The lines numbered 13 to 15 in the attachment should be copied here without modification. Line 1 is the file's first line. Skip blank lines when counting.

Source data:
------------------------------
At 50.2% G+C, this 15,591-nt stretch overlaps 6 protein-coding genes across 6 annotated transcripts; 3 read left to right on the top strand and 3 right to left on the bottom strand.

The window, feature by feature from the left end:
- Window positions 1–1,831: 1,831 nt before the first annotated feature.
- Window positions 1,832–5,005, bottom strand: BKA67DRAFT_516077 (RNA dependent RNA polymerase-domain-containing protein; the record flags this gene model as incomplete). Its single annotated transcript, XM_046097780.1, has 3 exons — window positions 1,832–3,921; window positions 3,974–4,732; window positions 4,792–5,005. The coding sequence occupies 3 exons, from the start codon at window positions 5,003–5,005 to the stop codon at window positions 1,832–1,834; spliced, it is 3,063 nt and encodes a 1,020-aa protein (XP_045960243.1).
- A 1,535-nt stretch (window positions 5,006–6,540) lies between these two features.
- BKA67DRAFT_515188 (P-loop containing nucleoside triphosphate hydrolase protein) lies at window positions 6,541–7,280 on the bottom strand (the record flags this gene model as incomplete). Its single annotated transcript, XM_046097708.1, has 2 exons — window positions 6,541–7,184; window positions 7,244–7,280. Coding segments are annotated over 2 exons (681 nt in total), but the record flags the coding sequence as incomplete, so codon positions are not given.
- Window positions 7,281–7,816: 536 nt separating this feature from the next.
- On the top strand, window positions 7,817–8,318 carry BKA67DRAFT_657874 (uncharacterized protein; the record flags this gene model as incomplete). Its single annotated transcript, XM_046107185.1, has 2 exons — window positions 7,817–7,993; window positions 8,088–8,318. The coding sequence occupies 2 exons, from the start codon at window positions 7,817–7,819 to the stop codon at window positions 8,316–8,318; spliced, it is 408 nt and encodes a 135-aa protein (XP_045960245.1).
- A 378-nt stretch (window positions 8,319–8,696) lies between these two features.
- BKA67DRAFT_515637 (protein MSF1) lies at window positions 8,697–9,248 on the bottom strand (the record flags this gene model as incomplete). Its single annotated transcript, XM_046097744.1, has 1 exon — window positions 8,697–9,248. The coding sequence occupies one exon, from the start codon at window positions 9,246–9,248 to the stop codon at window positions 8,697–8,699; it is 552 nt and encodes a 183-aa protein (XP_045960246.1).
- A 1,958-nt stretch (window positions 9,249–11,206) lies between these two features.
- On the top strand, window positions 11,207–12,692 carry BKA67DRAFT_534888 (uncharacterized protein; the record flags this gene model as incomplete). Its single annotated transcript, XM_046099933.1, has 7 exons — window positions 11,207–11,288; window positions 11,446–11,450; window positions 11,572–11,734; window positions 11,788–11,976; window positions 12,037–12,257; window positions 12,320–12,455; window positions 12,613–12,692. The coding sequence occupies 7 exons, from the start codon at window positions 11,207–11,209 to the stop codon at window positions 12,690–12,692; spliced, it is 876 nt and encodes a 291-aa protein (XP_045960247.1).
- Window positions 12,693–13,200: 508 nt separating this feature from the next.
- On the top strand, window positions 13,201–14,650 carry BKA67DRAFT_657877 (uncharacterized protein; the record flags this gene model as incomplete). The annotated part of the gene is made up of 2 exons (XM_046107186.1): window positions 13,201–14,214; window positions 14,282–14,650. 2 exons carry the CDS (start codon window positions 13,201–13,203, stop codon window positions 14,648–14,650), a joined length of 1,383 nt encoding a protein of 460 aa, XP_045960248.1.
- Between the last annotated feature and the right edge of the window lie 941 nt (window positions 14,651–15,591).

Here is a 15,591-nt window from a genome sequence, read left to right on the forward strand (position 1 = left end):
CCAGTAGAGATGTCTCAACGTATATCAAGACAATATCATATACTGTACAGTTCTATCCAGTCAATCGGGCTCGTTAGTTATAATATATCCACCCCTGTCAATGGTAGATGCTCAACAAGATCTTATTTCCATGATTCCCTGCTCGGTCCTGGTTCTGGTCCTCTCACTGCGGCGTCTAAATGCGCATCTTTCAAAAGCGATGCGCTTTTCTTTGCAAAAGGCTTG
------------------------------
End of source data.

- Window positions 12,693–13,200: 508 nt separating this feature from the next.
- On the top strand, window positions 13,201–14,650 carry BKA67DRAFT_657877 (uncharacterized protein; the record flags this gene model as incomplete). The annotated part of the gene is made up of 2 exons (XM_046107186.1): window positions 13,201–14,214; window positions 14,282–14,650. 2 exons carry the CDS (start codon window positions 13,201–13,203, stop codon window positions 14,648–14,650), a joined length of 1,383 nt encoding a protein of 460 aa, XP_045960248.1.
- Between the last annotated feature and the right edge of the window lie 941 nt (window positions 14,651–15,591).